Napa Valley AVA
93 Points International Wine Review, an impressive 92 Points, Robert Parker
Sam Spencer is from New York City and the Manhattan native admits to having wine with his family meals in his early adolescence. A chance meeting during high school with his science teacher opened Sam’s eyes to the possibilities of the wine industry and planted the initial seed he needed to become interested. However, Wall Street called and after graduating from Colorado in 1987, he worked in New York for a big stock firm until the grind finally forced him into a business he thought he would enjoy – wine.
Wine wanderlust called him to New Zealand in 1991where a friend introduced him to the Judd Family who would soon sell their Cloudy Bay Vineyards to a large European wine conglomerate and become the top producer of Sauvignon Blanc in that part of the world. He also traveled to Chile, Argentina and Spain, and was able to consult in various capacities during his travels. A year later, Sam returned to California to further pursue his dream of becoming a winemaker. His mother was originally a Californian and Sam was able to spend a great deal of time with her relatives who just happened to live in Napa Valley. Along the way Sam attended UC Davis and departed with a degree in viticulture to complete his resume. He also started a wine bar in San Francisco that further whetted his appetite for the industry.
A fortunate meeting at a cocktail party in 1995 produced an immediate friendship with an ex-Chicagoan named Wendy Roloson. Wendy was a high level marketing executive who had fled to California with the desire of one day becoming involved with the wine industry. She had used her marketing and financial skills to help develop Bart Broadbent’s fledgling import company that today has become a top importer of high quality Ports and Madeiras.
After much conversation and an appropriate amount of time and planning, Sam and Wendy decided to get together and Spencer-Roloson Winery became a reality in 1998. Sam agreed to do the growing and winemaking aspects of the business and Wendy would control the business and marketing sides.
The company’s first release of approximately 1200 cases took place in 2000, utilizing some exceptional fruit from vineyards Sam had carefully nurtured. The response was immediate and the first Spencer-Roloson Winery releases were quickly grabbed up by consumers. Rave reviews from industry periodicals and excellent scores and medals in wine tasting competitions quickly established the tiny winery as a real force among boutique Napa Valley wineries.
“We started off small by choice and have remained so to this point,” offered Spencer recently. “It has always been our plan to use our estate fruit in a certain manner that actually reflected the work we put into making our wines. We probably do a little more than other wineries in that regard, but it seems to work out well.” Such an understatement is explicable for the personable Spencer. He has dedicated a good deal of time to selected vineyard locations including the well respected La Herradura Vineyard at the base of Howell Mountain in Napa County and the Madder Lake Vineyard in nearby Lake County. Spencer-Roloson Winery concentrates on Rhône and Spanish varietals that are a bit unusual for many Napa Valley entities.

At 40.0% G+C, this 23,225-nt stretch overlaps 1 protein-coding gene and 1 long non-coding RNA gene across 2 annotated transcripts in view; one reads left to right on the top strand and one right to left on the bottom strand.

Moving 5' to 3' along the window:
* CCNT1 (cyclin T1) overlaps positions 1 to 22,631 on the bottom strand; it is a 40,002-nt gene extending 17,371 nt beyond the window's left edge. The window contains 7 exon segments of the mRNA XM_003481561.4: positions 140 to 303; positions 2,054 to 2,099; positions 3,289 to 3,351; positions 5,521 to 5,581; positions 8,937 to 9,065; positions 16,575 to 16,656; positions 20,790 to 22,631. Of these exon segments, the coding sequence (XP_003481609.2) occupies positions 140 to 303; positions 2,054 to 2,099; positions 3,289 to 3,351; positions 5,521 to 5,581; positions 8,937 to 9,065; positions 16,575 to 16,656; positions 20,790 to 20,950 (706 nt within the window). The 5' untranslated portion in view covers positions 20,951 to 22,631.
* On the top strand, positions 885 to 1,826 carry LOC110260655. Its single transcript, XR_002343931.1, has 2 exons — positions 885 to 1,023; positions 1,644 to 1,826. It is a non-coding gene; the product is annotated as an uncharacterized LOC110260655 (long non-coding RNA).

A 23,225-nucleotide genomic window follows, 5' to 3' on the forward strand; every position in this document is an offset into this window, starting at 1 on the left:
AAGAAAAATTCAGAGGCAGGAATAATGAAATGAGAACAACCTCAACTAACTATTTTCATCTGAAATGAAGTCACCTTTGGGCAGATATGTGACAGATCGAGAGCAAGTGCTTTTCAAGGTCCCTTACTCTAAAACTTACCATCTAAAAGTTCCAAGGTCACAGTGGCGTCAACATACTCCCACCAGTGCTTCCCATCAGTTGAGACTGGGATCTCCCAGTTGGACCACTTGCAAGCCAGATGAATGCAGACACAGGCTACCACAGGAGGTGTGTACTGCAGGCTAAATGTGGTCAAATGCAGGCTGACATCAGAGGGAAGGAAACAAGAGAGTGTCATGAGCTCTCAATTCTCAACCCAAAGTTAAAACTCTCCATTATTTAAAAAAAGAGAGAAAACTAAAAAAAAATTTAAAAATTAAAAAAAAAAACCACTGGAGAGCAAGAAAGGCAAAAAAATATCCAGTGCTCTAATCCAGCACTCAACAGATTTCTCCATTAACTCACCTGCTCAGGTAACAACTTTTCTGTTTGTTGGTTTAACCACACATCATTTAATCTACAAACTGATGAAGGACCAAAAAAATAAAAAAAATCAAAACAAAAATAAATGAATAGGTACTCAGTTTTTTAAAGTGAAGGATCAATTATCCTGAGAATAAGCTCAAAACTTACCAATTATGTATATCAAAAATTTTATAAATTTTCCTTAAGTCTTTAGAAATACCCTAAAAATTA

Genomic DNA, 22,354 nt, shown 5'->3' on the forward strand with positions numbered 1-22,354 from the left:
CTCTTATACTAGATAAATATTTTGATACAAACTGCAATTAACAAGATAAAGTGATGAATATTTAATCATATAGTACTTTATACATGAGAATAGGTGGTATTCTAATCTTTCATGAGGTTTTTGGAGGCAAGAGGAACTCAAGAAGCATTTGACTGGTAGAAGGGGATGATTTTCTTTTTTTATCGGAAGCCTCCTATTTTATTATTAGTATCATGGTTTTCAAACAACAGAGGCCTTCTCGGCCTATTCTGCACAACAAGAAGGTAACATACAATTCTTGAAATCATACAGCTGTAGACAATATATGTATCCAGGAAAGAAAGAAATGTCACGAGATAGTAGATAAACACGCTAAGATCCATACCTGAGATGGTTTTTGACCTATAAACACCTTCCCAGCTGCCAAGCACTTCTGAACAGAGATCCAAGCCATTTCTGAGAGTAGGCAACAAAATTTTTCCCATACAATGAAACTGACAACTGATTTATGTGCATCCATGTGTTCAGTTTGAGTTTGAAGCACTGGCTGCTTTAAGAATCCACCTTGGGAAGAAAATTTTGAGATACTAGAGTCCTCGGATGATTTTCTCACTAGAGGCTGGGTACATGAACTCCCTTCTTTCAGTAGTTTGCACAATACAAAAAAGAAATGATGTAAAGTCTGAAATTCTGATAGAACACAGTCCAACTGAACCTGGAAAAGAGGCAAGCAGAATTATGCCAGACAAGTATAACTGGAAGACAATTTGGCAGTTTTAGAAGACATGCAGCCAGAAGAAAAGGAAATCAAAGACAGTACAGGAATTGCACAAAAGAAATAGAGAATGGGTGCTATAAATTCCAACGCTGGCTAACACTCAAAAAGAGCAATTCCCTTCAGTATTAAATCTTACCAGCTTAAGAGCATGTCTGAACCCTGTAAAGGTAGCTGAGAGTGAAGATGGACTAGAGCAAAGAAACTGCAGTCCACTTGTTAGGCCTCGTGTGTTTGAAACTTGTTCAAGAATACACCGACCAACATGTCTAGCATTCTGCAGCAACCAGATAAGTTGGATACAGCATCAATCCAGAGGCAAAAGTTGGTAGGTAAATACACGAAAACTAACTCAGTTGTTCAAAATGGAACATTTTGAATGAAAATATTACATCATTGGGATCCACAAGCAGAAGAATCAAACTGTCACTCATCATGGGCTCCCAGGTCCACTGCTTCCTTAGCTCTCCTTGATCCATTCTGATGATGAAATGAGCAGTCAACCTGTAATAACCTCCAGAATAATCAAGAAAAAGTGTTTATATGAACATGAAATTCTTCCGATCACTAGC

“I have always been a person who was willing to take a chance,” Spencer confided.” During my European travels, I also found some unique grapes that were available that could be easily adapted to certain areas of Napa and Lake counties. I’ve always enjoyed the cutting edge and that led us to develop the motto, ‘provocative wines, evocative dirt’ that we utilize on our web site and in our marketing. It speaks to the passion we both share for our company and our wines.” Several years ago, Sam and Wendy found they had more than business in common and married. This new relationship has worked perfectly and Spencer-Roloson has grown to a 5500-6500 case winery, depending on the tonnage their vineyards actually produce. They have found a near-perfect spot on Zinfandel Lane for their winery and are contemplating a tasting room facility in the near future. Given the present state of affairs within the wine industry, Sam and Wendy are in no hurry to expand their operation beyond its current parameters.
This might come as a bit of a disappointment to many of Spencer-Roloson’s loyal cadre of customers who are aware that these wines are becoming increasingly hard to find